Playing 'Tetris' Can Help Prevent Post-Traumatic Stress Disorder, Here's How
A new study revealed that playing the videogame "Tetris" hours after a traumatic incident could prevent the development of post-traumatic stress disorder (PTSD).
The study, published in the journal Molecular Psychology, showed that playing Tetris could prevent intrusive memories linked to traumatic event from being consolidated in the a person's mind.
"An intrusive memory is a visual memory of a traumatic event," said Emily Holmes, Professor of Psychology at the Karolinska Institute in Sweden, co-author of the study, in a report from CNN. "Tetris also requires imagination and vision. Your brain can't do two things at once, so this interrupts."
For the study, the researchers recruited 71 adults from a U.K. emergency room who were seeking care after experiencing or witnessing a vehicular accident. Half of the participants received psychological intervention for their accidents, while the other half received standard care for their injuries and served as the control group.
The group receiving psychological intervention was asked to recall their trauma, shown how to play "Tetris" and asked to play the game for a minimum of 10 minutes without interruption.
Both groups were followed for one week. During the week, the participants were asked to keep track on how often they experience intrusive memories related to their accident.
The researchers found that people in the group that played "Tetris" reported 62 percent less memories on average over the week. The group that received the standard treatment after their crash had an average of 23.3 intrusive memories, with standard deviation of 32.99. This is significantly higher compared to the average of those who received psychological intervention -- 8.7 intrusive memories with a standard deviation of 11.55.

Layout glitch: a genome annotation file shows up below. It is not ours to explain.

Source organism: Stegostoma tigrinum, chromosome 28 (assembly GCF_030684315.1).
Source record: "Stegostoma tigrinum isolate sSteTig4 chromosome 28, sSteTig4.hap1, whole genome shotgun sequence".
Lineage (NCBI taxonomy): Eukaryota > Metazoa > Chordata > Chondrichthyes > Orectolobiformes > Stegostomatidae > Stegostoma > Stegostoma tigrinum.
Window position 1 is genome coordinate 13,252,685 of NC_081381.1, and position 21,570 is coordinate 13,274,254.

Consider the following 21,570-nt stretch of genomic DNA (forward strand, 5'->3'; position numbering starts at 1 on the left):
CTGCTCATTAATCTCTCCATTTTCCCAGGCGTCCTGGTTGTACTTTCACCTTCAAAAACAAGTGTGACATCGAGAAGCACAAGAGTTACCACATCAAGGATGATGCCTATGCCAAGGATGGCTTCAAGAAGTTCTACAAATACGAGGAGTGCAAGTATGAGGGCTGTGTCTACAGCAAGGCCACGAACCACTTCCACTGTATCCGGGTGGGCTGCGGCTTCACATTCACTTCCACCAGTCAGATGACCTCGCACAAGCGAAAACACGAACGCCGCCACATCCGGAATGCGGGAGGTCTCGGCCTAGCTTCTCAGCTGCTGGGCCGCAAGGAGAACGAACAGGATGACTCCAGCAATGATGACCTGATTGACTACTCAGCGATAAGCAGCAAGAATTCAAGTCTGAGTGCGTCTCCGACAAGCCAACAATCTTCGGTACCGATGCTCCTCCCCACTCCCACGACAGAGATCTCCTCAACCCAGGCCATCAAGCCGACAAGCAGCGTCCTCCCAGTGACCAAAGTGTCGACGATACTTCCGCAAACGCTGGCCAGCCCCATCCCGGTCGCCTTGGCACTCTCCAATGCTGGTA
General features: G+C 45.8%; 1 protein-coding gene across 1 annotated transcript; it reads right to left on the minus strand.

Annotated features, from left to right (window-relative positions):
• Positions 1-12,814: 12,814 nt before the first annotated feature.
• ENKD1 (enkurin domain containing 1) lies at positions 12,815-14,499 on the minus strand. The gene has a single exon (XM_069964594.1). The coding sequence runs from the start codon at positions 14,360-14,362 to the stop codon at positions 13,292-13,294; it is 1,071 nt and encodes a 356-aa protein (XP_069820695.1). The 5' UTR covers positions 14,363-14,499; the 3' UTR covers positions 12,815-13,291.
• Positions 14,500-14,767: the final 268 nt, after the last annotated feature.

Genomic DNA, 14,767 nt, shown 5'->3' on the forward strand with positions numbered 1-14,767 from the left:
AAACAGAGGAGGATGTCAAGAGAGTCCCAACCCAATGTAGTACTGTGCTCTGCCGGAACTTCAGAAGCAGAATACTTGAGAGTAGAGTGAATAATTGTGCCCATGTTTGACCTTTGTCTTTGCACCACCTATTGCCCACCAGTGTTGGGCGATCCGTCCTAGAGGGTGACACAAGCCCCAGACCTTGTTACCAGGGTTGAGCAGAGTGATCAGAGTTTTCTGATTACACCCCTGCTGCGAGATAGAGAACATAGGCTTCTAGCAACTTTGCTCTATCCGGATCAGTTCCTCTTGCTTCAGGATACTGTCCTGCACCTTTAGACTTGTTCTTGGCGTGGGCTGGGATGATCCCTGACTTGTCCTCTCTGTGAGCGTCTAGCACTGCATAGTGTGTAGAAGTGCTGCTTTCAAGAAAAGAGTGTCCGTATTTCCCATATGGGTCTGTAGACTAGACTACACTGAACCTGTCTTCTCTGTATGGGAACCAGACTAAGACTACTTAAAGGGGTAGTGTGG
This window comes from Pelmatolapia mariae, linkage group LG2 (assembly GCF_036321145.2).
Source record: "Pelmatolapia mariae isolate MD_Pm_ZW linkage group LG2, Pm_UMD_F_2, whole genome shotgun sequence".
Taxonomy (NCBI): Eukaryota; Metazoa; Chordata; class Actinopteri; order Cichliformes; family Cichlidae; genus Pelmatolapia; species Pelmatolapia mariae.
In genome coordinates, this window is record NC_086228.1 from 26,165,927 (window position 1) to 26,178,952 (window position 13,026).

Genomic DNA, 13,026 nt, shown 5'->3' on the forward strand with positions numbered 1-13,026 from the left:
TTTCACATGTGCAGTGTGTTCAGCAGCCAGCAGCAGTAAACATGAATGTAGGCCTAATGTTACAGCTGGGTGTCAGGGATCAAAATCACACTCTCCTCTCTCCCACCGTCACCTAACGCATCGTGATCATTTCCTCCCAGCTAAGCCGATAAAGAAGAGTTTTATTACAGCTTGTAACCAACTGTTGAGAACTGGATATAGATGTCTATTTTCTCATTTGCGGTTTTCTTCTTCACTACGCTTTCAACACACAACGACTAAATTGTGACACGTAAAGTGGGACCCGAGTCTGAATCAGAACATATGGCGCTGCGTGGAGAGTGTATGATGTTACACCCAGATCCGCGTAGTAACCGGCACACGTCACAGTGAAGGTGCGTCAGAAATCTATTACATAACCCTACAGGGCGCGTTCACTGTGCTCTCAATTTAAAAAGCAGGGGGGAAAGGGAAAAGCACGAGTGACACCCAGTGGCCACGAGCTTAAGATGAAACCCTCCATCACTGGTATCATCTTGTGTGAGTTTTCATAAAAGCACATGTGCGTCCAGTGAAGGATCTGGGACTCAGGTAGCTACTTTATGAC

Intrusive memories can be consolidated in the brain when a person constantly visualizes or think of the traumatic event. Because of this, people oftentimes develop anxiety or distress in relation to their traumatic experience, leading to the development of post-traumatic stress disorder.
When a person plays "Tetris" within hours after the event, the brain will have a hard time consolidating intrusive memories while focusing on the game. The researchers believe this is the reason why less intrusive memories were consolidated in the brain of the "Tetris" group.